The types worn by employees or personnel working in and around ionizing radiation exposure are called radiation badges, and can be clipped onto their protective clothing. Radiation dosimeters are most commonly worn and used by those whose work puts them at risk for maximum exposure limits:

  • Occupational whole body dose limit is 5,000 millirems per year
  • Dose limit to the extremities (hands, fingers, etc.) is 50,000 millirems per year

Professionals and employees most likely to use and/or wear a radiation badge include:

  • Nuclear power plant workers
  • Radiographers
  • Physicians working in the field of radiotherapy
  • Laboratory staff using radioactive materials
  • HAZMAT teams when called to nuclear disasters and/or to investigate suspected cases of harmful occupational radiation exposure

It is important to note that while dosimeters measure radiation exposure, they do not protect the wearer from the exposure and are not considered radiation shielding.

5 Types of Radiation Dosimeters

There are five different types of radiation dosimeters.

  1. Electronic Personal Dosimeter (EPD). These personal electronic devices are most often used in scenarios where there is high dose radiation exposure, and where employees are only working within those high exposure limits for a short time. EPDs have several sophisticated functions and can be reset after taking a reading – which is recorded – for reuse.
  2. MOSFET Dosimeter. These are used as clinical dosimeters in order to measure the radiation levels of radiotherapy radiation beams. MOSFET dosimeters provide readings within extremely thin active areas and are very small in size. The dosimeter’s post radiation signals are permanently stored.
  3. Film Badge Dosimeter. These tools are designed for one-time use, after which they are no longer functional. Radiation level absorption is shown via changes in the film emulsion and is evident after the film is developed.
  4. Quartz Fiber Dosimeter (QFD). QFDs are the precursors to EFDs and are now being superseded by them. Also designed for one-time use, QFDs are charged to a high voltage and readings are taken in response to the changes in electrical charge, which is proportional to radiation exposure levels.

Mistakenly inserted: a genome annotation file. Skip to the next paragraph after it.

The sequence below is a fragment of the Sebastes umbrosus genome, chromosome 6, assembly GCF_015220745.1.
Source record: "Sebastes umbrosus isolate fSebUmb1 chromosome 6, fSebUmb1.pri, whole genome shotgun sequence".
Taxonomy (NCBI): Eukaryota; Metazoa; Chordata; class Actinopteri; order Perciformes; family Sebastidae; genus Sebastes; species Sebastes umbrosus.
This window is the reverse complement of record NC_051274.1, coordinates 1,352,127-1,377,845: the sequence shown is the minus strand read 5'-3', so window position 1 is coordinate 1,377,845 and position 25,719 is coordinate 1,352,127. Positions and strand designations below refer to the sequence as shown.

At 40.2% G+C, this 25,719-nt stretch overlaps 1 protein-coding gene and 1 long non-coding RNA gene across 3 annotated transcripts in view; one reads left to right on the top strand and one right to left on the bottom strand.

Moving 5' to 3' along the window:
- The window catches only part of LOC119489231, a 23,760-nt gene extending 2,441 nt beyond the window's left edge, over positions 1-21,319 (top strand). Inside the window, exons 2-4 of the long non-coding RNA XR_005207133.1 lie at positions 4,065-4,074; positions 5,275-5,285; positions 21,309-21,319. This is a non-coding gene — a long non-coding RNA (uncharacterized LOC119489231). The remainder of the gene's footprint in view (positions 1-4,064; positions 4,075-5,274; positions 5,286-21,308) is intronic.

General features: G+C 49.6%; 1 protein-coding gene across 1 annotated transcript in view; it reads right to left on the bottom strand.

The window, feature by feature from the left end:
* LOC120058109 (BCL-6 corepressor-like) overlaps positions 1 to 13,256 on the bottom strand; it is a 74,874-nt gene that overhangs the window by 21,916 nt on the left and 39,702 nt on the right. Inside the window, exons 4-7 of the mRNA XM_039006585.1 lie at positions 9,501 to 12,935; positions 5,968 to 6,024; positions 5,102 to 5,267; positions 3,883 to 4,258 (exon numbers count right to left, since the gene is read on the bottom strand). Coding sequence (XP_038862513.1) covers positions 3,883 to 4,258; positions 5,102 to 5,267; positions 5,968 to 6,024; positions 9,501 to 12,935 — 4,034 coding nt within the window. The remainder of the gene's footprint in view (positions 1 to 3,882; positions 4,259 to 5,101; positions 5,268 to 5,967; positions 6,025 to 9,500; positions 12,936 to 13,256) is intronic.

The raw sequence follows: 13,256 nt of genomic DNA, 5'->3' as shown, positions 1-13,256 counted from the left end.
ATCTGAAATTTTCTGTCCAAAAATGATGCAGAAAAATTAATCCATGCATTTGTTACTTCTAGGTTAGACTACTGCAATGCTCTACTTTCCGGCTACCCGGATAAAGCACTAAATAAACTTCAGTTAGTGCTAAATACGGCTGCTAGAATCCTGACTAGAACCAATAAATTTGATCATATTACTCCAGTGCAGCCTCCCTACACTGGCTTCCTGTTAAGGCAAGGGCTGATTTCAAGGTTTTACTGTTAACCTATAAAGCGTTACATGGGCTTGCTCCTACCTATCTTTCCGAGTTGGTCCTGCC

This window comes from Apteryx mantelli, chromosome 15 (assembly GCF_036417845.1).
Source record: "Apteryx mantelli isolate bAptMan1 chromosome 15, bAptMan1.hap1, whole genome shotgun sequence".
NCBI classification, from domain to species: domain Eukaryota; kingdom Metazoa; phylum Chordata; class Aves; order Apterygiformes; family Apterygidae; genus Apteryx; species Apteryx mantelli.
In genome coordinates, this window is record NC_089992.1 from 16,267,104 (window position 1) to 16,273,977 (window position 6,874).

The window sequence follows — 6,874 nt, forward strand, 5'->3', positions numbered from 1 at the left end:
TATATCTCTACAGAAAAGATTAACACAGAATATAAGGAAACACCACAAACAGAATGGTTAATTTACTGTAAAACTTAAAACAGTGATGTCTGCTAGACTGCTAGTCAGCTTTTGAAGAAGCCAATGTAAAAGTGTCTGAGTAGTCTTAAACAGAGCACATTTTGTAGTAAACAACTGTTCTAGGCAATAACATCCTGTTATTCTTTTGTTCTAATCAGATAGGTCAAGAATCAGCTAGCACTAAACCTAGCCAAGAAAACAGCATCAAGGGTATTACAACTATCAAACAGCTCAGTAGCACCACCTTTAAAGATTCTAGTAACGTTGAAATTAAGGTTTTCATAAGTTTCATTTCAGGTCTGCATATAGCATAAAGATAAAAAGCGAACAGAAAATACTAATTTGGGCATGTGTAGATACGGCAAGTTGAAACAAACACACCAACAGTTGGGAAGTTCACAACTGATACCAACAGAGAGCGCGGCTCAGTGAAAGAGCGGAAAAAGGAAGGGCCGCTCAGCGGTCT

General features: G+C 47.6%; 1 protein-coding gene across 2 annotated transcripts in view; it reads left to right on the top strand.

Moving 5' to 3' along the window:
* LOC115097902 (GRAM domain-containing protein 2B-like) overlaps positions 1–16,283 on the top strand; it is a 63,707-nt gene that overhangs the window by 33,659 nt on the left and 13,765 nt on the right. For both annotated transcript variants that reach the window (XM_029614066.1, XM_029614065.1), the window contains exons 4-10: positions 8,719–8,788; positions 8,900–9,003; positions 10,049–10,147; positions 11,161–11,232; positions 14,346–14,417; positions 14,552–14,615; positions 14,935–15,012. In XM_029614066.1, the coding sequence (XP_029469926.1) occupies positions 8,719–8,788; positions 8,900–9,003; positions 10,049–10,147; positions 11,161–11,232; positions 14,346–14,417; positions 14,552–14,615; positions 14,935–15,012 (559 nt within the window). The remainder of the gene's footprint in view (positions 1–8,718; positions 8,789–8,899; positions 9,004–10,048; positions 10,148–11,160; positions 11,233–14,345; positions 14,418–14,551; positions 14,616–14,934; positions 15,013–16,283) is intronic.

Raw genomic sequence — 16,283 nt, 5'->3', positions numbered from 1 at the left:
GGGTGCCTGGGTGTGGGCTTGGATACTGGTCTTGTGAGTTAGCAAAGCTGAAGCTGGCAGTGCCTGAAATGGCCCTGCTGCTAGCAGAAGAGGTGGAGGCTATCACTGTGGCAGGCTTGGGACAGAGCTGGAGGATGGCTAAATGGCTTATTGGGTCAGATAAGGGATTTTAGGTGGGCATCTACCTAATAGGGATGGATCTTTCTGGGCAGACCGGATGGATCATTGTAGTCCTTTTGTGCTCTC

5. Thermoluminescent dosimeters (TLD). This type of dosimeter uses a crystal that emits light when exposed to heat, caused by radiation exposure. The intensity of the visible light is measure, indicating the level of exposure. As with EFDs, TLDs are being used more and more in place of QFDs.

Dosimeters Are and Essential Part of Radiation Safety Programs

Ultimately, dosimeters and radiation badges are essential parts of any company’s radiation safety program, and should be used regularly, and diligently, as per manufacturer’s recommendations to keep worker’s radiation exposure well below maximum levels. Dosimeters should be used in compliance with industry best standards, as well as all the necessary radiation shielding and protective clothing products used to keep employees safe.

Interested in learning more about the types of radioactive shielding and protective clothing products available? Contact us here at Lancs Industries. We’ve created innovative, durable and proven radiation shielding products for more than four decades, and we’re always happy to work with clients to design custom products for their unique work environments and/or situations.



Radioactive Holiday Gifts For the Ones You Love (and hate)

Tired of buying the same ol’ holiday gifts year after year? Looking for that truly rare, one-of-a-kind present for the impossible to buy for relatives in your life? We have just the thing – radioactive elements.

We’re joking (sort of). Believe it or not, there was a time when radiation was considered good for you – and nobody understood just how serious the effects of long-term radiation exposure really were. As a result, there were plenty of radioactive items for sale in everything from housewives’ magazines, to the Sears & Roebuck catalog and even the corner drugstore.